In case you thought that Microsoft would put the kibosh on Nokia's line of Android phones now that the company sale has gone through, rest assured they're here to stay. Former Nokia CEO and current Microsoft devices chief Stephen Elop says that they're key to getting Microsoft to 1 billion users of its services.
Nokia introduced its line of Android-based Nokia X phones in the developing world, targeting potential smartphone users who can't afford more expensive devices. The developing world had traditionally been a Nokia stronghold, but when the company made the move to Windows Phone, its market share there plummeted.
Think of the phones as Windroid phones, because even though they're based on Android, the services they carry are all Microsoft ones: Bing, Outlook email, OneDrive storage, Skype for VoIP phone calls, and so on. The idea is to hook people on Microsoft services, no matter the hardware that gets them there. The idea is also to use Android phones as a gateway so that when people can afford more expensive phones, they'll move up to Windows Phones, because they'll be big users of the Microsoft ecosystem.
Some people believed that once Microsoft took over Nokia, it would kill the phones. Nothing could be further from the truth. Stephen Elop, Nokia CEO and now chief of Microsoft's Devices unit, made clear in a Nokia Ask Me Anything session today that the X line of Android devices are key to Microsoft's future. In response to a question about the X line, he had this to say:
"Microsoft acquired the mobile phones business, inclusive of Nokia X, to help connect the next billion people to Microsoft's services. Nokia X uses the MSFT cloud, not Google's. This is a great opportunity to connect new customers to Skype, outlook.com and Onedrive for the first time. We've already seen tens of thousands of new subscribers on MSFT services."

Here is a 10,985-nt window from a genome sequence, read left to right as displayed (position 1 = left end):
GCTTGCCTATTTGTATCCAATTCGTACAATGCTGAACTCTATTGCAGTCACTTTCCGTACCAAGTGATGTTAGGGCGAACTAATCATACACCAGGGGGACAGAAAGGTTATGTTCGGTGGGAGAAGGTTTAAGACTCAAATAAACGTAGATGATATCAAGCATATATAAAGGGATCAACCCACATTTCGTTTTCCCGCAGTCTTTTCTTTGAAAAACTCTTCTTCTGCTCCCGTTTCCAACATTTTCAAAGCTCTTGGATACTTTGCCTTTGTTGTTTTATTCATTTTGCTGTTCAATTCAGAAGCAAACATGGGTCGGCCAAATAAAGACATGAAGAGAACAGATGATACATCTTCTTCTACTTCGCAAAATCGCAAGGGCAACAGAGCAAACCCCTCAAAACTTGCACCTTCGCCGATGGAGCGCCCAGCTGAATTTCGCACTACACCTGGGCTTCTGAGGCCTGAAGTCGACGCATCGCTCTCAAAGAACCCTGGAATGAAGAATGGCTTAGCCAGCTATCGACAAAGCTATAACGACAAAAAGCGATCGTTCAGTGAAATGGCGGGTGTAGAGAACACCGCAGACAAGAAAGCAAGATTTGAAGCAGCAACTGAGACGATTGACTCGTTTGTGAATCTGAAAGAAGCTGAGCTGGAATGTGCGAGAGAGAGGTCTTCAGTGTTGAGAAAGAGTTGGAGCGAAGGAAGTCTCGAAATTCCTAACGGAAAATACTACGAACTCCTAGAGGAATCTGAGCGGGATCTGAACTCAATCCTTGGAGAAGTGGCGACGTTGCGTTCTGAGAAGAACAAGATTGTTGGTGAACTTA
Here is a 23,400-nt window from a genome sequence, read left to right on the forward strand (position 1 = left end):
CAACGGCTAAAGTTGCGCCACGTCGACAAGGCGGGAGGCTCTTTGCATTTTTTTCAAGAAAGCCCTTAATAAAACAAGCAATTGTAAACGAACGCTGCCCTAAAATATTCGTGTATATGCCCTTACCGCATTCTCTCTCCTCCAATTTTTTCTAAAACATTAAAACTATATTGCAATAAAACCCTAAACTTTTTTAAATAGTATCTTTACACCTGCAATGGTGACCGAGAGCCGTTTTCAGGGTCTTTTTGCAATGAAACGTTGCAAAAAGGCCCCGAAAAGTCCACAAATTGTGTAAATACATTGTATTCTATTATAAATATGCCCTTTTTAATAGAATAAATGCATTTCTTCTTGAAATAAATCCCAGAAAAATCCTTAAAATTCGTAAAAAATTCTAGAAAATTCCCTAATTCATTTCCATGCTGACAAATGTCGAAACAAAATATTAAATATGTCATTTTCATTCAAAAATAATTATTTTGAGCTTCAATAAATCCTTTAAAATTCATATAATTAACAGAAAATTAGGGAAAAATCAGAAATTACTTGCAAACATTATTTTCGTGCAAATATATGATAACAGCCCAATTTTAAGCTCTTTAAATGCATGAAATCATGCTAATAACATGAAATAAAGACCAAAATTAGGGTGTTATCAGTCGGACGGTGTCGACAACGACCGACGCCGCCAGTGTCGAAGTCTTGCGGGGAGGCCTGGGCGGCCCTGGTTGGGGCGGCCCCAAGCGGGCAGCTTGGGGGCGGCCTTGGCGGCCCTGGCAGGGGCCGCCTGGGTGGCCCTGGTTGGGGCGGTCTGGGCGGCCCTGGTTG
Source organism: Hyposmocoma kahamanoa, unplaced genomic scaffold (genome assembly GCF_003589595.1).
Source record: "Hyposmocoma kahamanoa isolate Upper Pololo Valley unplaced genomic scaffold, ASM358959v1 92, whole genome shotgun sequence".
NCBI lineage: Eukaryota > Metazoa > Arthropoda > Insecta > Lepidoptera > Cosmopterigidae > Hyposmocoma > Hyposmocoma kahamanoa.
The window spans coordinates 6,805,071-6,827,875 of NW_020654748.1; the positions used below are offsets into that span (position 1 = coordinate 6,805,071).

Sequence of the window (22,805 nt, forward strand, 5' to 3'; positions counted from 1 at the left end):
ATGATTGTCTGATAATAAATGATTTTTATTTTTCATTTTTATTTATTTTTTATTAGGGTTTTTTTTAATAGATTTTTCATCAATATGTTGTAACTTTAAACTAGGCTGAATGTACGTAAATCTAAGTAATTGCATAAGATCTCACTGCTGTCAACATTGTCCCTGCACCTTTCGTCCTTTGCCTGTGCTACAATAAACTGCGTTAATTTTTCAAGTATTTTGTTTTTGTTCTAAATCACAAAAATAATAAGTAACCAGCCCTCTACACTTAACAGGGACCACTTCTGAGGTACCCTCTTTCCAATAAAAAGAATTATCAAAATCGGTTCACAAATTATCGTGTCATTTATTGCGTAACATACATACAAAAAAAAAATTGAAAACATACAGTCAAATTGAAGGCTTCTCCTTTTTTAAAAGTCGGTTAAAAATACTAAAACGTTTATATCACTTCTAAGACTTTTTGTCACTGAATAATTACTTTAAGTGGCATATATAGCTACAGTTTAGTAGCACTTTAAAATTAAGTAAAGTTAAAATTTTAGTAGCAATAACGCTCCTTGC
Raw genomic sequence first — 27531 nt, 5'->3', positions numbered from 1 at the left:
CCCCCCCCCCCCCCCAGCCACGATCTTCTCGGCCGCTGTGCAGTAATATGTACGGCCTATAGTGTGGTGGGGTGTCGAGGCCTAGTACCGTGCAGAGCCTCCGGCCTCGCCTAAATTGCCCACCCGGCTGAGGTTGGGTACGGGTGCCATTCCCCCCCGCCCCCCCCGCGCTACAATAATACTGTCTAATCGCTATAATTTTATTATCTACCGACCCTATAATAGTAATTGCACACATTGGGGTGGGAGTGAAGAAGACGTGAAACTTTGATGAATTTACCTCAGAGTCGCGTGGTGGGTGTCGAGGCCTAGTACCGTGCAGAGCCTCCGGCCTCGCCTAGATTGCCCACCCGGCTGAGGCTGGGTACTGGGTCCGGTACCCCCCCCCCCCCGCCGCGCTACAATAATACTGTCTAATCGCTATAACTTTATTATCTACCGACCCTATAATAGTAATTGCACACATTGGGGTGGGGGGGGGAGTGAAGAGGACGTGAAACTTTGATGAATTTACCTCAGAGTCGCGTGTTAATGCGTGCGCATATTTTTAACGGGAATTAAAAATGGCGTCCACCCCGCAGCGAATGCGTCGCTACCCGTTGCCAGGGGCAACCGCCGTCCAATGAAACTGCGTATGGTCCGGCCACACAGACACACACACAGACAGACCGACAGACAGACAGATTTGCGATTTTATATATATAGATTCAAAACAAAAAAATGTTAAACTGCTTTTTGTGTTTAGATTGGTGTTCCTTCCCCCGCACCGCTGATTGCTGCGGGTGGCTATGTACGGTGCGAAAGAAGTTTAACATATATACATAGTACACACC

Nothing could be clearer than that. And he's echoing what Windows chief Terry Myerson told Mary Jo Foley in an interview several weeks ago:
"More users of our applications and services is fantastic. If someone is (using an iPad), I hope they really are using Office and OneDrive and Skype, on that iPad. That is a fantastic Microsoft customer. It's great for Microsoft. The same will be true of Nokia. I genuinely feel that way."
But while it's clear that Microsoft is serious about going all in with Android, it's not so clear that the company's goal of 1 billion users of its services is achievable any time soon. Windows Phone so far has been a bust. And I don't think it reasonable to expect that low-cost Android devices in the developing world will give Microsoft a rocket boost to get to 1 billion users.
However, it's still the right move on Microsoft's part. The company is right that its future is in services rather than Windows, and it's doing all the right things to get there.